Nanotechnology for the treatment of coronary in stent restenosis: a clinical perspective
1 Faculty of Health, Edge Hill University, Ormskirk, UK
2 School of Biology, Chemistry and Health Science, John Dalton Building, Manchester Metropolitan University, Chester Street, Manchester, M1 5GD
3 Cardiovascular Research Centre, CSIC-ICCC, Hospital de la Santa Creu i Sant Pau, Barcelona, Spain
4 Division of Cerebrovascular Diseases, Department of Neurology, Hospital Universitari Mútua de Terrassa, Barcelona, Spain
Vascular Cell 2011, 3:8 doi:10.1186/2045-824X-3-8Published: 18 April 2011
Coronary in stent restenosis remains a significant limitation to the long term efficacy of coronary artery stent placement. In this review the authors review the pathophysiology of coronary in stent restenosis, together with an overview of the current treatment modalities. The potential clinical utility of nanotechnology is also reviewed.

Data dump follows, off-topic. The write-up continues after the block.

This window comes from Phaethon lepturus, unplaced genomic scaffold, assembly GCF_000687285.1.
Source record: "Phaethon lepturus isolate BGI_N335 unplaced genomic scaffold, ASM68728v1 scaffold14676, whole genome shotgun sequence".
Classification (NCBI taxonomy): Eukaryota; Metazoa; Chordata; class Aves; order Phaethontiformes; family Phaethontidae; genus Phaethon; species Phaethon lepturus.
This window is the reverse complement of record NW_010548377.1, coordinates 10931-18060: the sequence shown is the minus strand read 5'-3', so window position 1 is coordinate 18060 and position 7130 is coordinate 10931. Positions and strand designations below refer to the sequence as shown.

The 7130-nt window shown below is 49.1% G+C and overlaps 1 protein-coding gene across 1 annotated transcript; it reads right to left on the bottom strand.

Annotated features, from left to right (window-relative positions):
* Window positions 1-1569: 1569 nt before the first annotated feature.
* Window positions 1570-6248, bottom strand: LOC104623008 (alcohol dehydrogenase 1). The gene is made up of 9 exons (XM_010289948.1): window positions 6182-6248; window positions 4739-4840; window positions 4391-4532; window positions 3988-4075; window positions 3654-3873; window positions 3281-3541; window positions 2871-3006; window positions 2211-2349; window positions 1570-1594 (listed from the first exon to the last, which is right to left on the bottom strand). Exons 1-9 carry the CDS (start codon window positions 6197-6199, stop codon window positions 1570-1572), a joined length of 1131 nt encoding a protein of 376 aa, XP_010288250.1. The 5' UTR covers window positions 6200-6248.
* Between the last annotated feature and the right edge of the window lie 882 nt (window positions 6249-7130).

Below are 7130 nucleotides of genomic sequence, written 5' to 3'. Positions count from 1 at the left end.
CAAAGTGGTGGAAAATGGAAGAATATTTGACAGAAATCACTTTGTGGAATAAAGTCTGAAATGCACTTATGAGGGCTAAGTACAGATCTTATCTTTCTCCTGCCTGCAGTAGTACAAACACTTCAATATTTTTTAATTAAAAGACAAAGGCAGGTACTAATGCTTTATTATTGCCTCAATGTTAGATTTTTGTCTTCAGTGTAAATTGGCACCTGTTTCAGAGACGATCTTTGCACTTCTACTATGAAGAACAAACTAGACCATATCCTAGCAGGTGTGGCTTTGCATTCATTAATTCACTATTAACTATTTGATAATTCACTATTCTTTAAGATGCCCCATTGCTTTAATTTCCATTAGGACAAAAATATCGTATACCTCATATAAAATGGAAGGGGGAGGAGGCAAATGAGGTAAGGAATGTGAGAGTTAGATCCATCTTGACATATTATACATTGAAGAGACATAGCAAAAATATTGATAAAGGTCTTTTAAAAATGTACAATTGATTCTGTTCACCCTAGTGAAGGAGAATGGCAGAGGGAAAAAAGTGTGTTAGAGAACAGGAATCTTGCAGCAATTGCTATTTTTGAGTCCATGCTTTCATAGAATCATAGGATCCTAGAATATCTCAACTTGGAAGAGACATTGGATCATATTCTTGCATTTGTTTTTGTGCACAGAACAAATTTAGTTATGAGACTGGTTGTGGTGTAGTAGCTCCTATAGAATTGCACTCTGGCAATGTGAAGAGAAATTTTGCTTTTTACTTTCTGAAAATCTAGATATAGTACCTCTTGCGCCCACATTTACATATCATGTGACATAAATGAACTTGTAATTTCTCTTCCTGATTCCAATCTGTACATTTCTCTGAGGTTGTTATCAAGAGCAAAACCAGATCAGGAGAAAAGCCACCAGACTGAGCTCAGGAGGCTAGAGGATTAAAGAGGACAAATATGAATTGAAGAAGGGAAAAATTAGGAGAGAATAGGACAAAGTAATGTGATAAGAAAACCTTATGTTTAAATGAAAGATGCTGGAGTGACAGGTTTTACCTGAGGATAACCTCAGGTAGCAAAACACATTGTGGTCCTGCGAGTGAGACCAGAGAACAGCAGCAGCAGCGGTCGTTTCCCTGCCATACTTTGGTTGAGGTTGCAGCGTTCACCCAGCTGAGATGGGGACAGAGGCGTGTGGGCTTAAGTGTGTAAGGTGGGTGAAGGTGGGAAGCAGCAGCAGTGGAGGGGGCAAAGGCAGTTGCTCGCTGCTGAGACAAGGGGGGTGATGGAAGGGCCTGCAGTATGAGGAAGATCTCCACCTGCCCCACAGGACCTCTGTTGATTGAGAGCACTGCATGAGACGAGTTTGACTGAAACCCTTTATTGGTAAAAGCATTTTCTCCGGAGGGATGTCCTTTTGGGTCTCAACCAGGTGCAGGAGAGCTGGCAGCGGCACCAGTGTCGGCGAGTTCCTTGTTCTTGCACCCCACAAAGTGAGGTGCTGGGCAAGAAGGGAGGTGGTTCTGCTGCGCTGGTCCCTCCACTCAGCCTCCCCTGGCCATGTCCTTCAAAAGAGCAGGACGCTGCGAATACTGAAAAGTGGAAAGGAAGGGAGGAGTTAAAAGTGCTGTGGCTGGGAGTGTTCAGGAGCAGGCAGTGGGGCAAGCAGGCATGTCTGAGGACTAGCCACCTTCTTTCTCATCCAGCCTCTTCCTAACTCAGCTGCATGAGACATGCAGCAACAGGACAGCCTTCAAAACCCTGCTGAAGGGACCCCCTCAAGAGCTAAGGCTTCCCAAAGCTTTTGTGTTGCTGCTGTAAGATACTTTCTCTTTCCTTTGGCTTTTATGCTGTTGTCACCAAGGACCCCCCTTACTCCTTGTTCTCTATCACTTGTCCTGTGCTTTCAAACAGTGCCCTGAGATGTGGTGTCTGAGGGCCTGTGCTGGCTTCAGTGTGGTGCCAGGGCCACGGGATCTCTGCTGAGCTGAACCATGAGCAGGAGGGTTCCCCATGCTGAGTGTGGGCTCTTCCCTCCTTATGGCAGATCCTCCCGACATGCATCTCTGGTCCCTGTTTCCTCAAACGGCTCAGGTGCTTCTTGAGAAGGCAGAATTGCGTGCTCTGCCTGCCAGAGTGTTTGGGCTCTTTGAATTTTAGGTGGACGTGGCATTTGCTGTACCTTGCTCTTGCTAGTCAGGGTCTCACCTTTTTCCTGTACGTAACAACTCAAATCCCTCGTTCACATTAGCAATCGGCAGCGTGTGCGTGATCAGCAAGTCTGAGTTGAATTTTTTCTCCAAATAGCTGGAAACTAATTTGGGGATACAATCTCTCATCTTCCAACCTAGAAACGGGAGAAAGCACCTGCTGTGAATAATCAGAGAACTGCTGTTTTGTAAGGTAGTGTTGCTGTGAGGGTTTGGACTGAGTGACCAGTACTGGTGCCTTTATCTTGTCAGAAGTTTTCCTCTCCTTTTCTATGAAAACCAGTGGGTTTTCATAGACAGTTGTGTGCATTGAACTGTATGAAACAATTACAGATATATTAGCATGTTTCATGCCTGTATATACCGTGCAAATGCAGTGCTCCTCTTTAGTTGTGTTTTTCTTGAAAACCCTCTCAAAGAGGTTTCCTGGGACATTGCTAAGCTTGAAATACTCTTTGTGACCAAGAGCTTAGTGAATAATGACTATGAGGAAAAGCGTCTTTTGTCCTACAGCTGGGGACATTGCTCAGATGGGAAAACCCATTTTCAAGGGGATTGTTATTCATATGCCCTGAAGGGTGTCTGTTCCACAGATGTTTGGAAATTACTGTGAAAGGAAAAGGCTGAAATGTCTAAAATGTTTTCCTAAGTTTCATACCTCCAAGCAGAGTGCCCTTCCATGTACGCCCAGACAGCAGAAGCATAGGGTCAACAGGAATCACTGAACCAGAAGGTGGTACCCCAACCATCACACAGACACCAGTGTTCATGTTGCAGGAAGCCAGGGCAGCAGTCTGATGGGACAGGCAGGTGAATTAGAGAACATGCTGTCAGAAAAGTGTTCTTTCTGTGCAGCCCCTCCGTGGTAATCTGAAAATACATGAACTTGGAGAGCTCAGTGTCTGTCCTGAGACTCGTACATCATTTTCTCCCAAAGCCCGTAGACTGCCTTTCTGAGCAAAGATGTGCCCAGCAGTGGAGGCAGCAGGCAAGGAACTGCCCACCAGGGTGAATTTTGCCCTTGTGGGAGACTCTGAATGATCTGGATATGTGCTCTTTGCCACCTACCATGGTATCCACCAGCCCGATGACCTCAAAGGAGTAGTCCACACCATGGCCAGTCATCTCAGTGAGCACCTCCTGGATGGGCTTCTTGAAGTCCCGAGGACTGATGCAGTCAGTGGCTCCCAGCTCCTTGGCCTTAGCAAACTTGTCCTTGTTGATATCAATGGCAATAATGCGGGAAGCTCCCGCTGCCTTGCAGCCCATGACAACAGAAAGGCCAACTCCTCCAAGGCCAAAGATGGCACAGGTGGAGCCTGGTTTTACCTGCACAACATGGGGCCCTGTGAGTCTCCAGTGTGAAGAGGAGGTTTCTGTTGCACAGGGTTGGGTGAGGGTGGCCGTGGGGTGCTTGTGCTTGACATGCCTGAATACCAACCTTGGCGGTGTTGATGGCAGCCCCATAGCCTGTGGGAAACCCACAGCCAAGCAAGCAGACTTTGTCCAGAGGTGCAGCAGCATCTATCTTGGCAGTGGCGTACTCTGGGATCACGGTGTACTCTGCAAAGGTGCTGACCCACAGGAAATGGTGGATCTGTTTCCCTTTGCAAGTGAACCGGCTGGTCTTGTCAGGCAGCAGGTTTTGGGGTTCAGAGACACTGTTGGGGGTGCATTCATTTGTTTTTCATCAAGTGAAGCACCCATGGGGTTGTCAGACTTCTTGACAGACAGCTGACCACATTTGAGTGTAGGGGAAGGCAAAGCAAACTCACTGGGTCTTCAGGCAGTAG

The first human safety trial of systemic nanoparticle paclitaxel (nab-paclitaxel) for in stent restenosis (SNAPIST-I) is discussed. The results showed no significant adverse advents attributable to the nab-paclitaxel at 10 or 30 mg/m2, although moderate neutropenia, sensory neuropathy and mild to moderate reversible alopecia occurred at higher doses. No major adverse cardiac events were recorded at 2 months, whilst at 6 months, 4 target lesions required revascularisation. The investigators concluded therefore that systemic nab-paclitaxel was well tolerated at a dose of <70 mg/m2. To date however, no formal clinical evaluation has been reported as to the clinical utility of nab-paclitaxel, or any of the nano preparations discussed, for the suppression of coronary in stent restenosis.